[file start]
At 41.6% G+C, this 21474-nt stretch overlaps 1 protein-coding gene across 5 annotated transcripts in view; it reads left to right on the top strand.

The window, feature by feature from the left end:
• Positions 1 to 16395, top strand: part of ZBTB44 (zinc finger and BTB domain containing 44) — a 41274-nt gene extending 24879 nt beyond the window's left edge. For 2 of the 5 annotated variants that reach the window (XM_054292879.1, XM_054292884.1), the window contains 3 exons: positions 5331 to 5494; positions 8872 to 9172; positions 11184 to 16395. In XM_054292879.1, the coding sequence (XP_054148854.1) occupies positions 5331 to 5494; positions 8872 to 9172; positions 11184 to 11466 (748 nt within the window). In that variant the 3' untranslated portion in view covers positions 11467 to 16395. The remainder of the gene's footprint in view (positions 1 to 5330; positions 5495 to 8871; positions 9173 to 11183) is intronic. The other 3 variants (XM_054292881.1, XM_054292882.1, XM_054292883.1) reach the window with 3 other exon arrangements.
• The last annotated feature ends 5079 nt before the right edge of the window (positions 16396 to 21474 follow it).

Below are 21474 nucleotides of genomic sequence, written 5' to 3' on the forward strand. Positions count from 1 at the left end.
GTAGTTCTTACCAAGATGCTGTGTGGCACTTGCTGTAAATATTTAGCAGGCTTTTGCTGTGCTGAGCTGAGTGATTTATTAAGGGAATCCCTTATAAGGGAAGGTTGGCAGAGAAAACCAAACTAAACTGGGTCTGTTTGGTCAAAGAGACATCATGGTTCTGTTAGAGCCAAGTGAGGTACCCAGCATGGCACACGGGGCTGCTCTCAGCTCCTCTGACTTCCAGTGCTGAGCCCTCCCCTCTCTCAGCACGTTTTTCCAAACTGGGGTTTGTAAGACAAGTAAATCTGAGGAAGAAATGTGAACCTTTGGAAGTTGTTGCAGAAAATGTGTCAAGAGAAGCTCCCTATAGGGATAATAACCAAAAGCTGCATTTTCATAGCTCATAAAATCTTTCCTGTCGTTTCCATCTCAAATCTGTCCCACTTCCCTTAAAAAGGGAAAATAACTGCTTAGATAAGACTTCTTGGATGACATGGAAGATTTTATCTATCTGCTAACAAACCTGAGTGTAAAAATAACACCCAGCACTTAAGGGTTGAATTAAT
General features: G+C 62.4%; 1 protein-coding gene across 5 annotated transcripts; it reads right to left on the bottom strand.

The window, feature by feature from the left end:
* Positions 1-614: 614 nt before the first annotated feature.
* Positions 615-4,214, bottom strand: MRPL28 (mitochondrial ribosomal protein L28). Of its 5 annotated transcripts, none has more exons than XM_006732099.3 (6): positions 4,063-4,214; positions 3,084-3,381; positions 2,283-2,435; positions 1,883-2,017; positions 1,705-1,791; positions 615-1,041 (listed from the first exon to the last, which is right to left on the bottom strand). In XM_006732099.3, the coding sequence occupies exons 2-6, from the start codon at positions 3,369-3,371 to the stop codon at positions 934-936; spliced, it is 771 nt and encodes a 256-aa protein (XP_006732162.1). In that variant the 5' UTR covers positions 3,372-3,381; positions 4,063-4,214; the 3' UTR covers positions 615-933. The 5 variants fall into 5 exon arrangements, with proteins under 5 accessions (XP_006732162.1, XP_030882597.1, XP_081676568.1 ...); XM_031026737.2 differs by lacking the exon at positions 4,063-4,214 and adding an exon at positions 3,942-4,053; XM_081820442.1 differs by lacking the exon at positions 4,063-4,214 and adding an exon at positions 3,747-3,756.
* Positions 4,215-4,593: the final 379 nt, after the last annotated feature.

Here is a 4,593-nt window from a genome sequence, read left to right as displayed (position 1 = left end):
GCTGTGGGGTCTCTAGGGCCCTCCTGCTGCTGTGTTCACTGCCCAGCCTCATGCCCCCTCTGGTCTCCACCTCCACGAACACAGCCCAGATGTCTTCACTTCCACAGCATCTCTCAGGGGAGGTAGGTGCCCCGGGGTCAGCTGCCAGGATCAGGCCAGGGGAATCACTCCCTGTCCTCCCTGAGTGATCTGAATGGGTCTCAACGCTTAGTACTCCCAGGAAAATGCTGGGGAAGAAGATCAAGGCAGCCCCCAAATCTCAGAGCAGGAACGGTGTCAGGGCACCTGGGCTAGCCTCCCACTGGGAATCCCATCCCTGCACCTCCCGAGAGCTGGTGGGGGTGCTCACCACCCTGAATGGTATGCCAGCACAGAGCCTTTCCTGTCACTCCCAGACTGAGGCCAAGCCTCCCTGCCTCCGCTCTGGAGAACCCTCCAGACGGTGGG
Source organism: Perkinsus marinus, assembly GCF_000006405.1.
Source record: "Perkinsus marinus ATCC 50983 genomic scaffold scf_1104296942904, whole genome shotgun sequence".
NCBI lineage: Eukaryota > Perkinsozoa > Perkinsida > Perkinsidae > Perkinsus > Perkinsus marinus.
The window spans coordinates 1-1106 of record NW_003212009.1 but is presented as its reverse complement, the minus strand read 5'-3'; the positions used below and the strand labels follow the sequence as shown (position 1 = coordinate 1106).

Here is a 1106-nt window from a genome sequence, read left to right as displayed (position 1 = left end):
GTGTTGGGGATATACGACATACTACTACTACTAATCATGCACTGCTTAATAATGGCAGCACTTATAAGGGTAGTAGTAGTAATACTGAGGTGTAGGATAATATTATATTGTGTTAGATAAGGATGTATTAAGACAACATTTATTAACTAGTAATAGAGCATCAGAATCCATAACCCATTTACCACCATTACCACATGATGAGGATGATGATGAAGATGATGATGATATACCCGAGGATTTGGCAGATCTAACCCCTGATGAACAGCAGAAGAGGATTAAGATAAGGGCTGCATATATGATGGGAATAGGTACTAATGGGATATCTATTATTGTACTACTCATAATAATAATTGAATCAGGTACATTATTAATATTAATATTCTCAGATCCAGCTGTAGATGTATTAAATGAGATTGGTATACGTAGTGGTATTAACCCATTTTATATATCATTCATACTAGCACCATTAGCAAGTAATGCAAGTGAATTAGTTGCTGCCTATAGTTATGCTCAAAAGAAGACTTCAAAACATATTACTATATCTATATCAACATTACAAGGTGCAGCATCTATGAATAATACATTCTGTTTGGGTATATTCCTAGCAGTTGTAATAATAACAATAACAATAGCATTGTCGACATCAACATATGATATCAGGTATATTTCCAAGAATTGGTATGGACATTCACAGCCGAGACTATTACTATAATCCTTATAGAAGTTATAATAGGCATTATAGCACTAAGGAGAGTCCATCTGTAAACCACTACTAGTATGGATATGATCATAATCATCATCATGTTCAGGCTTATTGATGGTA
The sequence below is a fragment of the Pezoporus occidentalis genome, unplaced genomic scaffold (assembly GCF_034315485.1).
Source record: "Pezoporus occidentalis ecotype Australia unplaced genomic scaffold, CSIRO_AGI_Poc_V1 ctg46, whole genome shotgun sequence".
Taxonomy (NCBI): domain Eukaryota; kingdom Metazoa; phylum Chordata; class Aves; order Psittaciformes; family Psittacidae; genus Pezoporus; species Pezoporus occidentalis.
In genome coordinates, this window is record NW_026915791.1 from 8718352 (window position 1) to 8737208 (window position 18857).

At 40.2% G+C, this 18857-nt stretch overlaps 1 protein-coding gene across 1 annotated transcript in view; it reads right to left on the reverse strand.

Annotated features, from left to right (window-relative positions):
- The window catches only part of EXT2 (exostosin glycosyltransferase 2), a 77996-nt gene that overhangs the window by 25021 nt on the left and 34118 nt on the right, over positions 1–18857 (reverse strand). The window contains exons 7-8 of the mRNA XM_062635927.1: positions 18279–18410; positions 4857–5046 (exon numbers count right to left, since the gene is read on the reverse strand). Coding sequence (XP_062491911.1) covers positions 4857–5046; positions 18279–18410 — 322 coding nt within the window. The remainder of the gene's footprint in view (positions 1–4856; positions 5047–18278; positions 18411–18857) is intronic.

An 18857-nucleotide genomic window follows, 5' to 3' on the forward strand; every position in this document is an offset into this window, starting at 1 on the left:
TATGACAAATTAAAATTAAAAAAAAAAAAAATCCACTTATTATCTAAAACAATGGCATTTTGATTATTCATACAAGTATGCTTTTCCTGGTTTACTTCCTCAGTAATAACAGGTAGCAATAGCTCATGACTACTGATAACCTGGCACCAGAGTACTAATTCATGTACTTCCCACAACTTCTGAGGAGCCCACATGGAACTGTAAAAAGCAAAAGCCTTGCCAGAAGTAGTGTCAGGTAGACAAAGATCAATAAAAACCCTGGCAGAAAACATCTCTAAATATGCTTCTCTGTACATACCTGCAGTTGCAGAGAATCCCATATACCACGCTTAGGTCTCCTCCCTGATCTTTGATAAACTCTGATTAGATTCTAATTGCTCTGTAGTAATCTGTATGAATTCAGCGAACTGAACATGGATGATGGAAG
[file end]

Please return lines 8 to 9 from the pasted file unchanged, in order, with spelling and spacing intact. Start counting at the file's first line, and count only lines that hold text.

The window, feature by feature from the left end:
* Positions 1-614: 614 nt before the first annotated feature.